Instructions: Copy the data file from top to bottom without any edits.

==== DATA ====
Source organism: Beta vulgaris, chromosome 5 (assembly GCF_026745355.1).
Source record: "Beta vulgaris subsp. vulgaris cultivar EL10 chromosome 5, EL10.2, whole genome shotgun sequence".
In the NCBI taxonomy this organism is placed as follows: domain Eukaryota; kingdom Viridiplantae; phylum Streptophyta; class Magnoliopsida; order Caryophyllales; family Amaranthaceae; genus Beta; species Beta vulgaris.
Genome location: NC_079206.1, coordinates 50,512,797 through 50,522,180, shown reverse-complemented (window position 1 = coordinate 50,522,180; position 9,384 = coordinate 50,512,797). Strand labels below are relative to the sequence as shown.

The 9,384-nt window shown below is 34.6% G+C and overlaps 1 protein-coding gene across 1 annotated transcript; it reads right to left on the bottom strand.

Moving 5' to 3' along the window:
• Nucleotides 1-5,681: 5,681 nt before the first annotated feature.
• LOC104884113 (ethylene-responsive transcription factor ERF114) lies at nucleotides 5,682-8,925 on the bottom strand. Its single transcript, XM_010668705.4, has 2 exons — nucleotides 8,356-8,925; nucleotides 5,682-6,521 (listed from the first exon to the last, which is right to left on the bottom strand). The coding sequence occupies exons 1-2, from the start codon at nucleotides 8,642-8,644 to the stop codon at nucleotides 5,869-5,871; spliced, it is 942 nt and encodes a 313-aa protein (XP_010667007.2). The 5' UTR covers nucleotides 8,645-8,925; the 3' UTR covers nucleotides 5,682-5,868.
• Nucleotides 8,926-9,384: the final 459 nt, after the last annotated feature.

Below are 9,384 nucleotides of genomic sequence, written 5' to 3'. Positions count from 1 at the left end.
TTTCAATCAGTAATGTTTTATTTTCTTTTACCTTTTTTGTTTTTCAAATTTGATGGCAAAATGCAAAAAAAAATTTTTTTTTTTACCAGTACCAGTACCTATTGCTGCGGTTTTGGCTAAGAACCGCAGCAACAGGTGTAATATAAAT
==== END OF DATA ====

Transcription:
Source organism: Beta vulgaris, chromosome 5 (assembly GCF_026745355.1).
Source record: "Beta vulgaris subsp. vulgaris cultivar EL10 chromosome 5, EL10.2, whole genome shotgun sequence".
In the NCBI taxonomy this organism is placed as follows: domain Eukaryota; kingdom Viridiplantae; phylum Streptophyta; class Magnoliopsida; order Caryophyllales; family Amaranthaceae; genus Beta; species Beta vulgaris.
Genome location: NC_079206.1, coordinates 50,512,797 through 50,522,180, shown reverse-complemented (window position 1 = coordinate 50,522,180; position 9,384 = coordinate 50,512,797). Strand labels below are relative to the sequence as shown.

The 9,384-nt window shown below is 34.6% G+C and overlaps 1 protein-coding gene across 1 annotated transcript; it reads right to left on the bottom strand.

Moving 5' to 3' along the window:
• Nucleotides 1-5,681: 5,681 nt before the first annotated feature.
• LOC104884113 (ethylene-responsive transcription factor ERF114) lies at nucleotides 5,682-8,925 on the bottom strand. Its single transcript, XM_010668705.4, has 2 exons — nucleotides 8,356-8,925; nucleotides 5,682-6,521 (listed from the first exon to the last, which is right to left on the bottom strand). The coding sequence occupies exons 1-2, from the start codon at nucleotides 8,642-8,644 to the stop codon at nucleotides 5,869-5,871; spliced, it is 942 nt and encodes a 313-aa protein (XP_010667007.2). The 5' UTR covers nucleotides 8,645-8,925; the 3' UTR covers nucleotides 5,682-5,868.
• Nucleotides 8,926-9,384: the final 459 nt, after the last annotated feature.

Below are 9,384 nucleotides of genomic sequence, written 5' to 3'. Positions count from 1 at the left end.
TTTCAATCAGTAATGTTTTATTTTCTTTTACCTTTTTTGTTTTTCAAATTTGATGGCAAAATGCAAAAAAAAATTTTTTTTTTTACCAGTACCAGTACCTATTGCTGCGGTTTTGGCTAAGAACCGCAGCAACAGGTGTAATATAAAT